Prepare to get messy with Kajun Crab’s Vietnamese-Cajun crawfish boils

The Buford Highway newcomer serves spicy seafood, pho, and dry ice drinks that smoke and bubble
Kajun Crab crawfish boil Buford Highway
A pot full of seafood at Kajun Crab

Photograph courtesy of Kajun Crab

In the fourth episode of Ugly Delicious, the new hit Netflix series from David Chang (the chef behind the famed Momofuku restaurants) and Peter Meehan (the cofounder of the now defunct Lucky Peach magazine), the duo explores the Cajun and Vietnamese fusion cuisine of New Orleans and Houston. Both cities have large communities of Vietnamese immigrants, and many popular Viet-Cajun dishes were born out of melding the flavors and techniques from their home country with Southern Cajun flavors. One such dish they explored on the show: Vietnamese-style crawfish boils, which often add a buttery sauce to the seasoned crawfish post-boil.

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It was hard to resist the call for Vietnamese crawfish once the episode ended. With a Houston-born friend in tow, I headed out to Kajun Crab, a new restaurant from two Vietnamese chefs who moved here from California. Opened in January in the same shopping center as Food Terminal, Kajun Crab isn’t the first to bring Viet-Cajun dishes to Atlanta. Crawfish Shack, a New Orleans-style seafood spot owned by a second generation Vietnamese-American Hieu Pham, is a Buford Highway institution. Shaking Crawfish has a lot of local fans, and newcomer Crayhouse also opened its doors in January. But while those restaurants mainly focus on seafood, at Kajun Crab, you can also order a steaming bowl of pho alongside your crawfish.

There are numerous seafood combinations you can choose from—$32.99 buys you three pounds of a choice of clams, shrimp, crawfish, and mussels; or for $69.99, you can get four pounds of a choice of clams, shrimp, crawfish, mussels, plus a choice of Canadian crab, snow crab, or king crab and a lobster tail. You can have your seafood topped with Cajun, lemon pepper, and garlic butter sauces (all of which are served at your requested level of spiciness), but take our server’s suggestion and order the Torpedo sauce, which is a combination of all three. The deep red sauce has bright hints of citrus, a lot of heat, and is, quite frankly, addictive. The fresh boiled seafood was tossed in the sauce and served in a plastic bag set inside an enameled red dutch oven.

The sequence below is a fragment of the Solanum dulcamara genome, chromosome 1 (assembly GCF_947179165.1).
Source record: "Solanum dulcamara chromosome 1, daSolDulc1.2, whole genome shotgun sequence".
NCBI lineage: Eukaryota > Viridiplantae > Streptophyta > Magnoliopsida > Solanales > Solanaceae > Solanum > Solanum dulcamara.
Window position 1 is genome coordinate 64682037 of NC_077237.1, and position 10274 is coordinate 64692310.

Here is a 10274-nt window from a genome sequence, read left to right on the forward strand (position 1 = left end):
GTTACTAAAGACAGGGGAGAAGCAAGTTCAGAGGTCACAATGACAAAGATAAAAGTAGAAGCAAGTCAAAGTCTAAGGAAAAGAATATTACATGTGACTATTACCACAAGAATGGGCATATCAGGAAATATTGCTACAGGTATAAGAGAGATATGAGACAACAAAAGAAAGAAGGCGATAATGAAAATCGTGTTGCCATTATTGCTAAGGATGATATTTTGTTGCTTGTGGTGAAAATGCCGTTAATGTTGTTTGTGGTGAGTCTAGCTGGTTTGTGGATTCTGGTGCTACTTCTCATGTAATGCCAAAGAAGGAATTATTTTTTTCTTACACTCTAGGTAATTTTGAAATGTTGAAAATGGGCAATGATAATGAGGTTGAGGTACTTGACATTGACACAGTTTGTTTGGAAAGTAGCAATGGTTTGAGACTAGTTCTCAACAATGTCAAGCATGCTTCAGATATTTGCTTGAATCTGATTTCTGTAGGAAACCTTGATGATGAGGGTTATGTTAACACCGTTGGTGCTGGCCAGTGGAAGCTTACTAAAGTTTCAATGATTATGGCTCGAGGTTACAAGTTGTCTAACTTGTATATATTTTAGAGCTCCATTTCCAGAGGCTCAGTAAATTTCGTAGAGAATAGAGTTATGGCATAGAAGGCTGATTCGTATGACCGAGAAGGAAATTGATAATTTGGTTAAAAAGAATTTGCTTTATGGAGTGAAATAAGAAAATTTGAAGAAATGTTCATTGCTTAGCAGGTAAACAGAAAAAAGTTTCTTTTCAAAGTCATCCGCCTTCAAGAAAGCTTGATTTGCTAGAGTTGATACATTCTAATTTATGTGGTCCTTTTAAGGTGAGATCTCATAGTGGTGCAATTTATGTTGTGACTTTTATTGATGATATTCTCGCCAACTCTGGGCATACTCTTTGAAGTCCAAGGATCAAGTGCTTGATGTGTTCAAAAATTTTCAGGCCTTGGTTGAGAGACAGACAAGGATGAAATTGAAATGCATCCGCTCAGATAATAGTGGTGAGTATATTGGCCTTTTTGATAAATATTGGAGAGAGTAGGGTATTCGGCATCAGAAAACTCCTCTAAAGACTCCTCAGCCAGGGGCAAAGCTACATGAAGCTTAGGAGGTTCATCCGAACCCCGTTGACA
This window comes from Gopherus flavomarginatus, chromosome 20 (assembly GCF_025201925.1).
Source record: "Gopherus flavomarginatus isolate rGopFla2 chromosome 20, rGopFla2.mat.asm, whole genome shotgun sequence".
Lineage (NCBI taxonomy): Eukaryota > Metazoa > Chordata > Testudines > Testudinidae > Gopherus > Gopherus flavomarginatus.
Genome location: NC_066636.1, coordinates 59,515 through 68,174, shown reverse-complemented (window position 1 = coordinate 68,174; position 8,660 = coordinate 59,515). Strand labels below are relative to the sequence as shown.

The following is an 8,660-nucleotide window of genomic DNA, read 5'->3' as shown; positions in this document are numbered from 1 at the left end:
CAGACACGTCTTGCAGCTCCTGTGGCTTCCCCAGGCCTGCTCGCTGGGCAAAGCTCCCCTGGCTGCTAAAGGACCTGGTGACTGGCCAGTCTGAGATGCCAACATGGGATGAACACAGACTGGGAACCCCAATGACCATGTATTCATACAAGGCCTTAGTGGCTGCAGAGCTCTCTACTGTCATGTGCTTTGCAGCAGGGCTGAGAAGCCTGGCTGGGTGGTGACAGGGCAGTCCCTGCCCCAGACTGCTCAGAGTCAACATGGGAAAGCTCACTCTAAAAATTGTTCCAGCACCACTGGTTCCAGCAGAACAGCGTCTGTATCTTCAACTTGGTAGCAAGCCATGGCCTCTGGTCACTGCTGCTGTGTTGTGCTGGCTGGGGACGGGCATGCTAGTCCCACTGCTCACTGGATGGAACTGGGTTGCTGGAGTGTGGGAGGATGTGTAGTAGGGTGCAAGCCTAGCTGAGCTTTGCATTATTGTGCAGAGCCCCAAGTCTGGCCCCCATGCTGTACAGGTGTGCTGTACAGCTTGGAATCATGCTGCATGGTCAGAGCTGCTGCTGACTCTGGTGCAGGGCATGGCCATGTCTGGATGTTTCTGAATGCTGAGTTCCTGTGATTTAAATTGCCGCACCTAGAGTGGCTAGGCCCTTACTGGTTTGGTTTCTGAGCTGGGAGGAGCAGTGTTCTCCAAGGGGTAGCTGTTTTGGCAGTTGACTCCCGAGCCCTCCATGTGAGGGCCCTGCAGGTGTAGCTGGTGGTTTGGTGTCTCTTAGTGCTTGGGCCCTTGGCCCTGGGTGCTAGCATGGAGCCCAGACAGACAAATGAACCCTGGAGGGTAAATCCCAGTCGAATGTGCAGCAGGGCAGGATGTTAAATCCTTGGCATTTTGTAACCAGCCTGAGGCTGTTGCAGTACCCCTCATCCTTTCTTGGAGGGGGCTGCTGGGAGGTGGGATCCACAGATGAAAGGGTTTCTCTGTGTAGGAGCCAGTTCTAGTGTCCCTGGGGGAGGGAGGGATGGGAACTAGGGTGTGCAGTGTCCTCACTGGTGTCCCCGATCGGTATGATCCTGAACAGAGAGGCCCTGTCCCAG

Photograph by Jennifer Zyman.

If you’ve feasted on any type of seafood boil before, you know this meal is a messy proposition. The restaurant covers the table with fresh white paper and you are given a plastic bib and gloves. Full disclosure: the gloves may not be enough to keep you from getting covered in spicy sauce. But if you really don’t like getting your hands dirty, no worries—there are plenty of other (less messy) Vietnamese dishes you can order such as pho, bún (cold noodle salads), and beef stew served with rice noodles. The restaurant also makes excellent chicken wings in a variety of sauces, including a Cajun-style that is as deep brown as a gumbo roux. But the messy route is a ton of fun, and your server will end the meal by bringing out a bubbling cauldron of soap and water for you to wash your hands. That finale is reason enough to come here, and kids will love it.

Above: The bubbling hand-washing station puts on a show of its own

Photograph by Jennifer Zyman.

The menu has various sides, but this noodle lover had to try the garlic noodles—thin spaghetti tossed in a mix of butter, sliced fresh garlic, Cajun seasoning, and Parmesan. Toward the end of our meal, while in total glutton mode, we dumped some of our excess Torpedo sauce over the noodles and the impact was indeed like a torpedo to our brains’ pleasure receptors.

But wait, there’s more. The “Ocean Fog” drinks are not to be missed. Above is the “Mermaid,” a mixture of passion fruit juice, rainbow jelly (which adds a texture similar to tapioca pearls), and basil seeds that is rendered bubbling with dry ice. You pour the concoction over cups of pellet ice and sip it with thick bubble tea straws. 5000 Buford Highway Northeast, Chamblee, 678-580-0294

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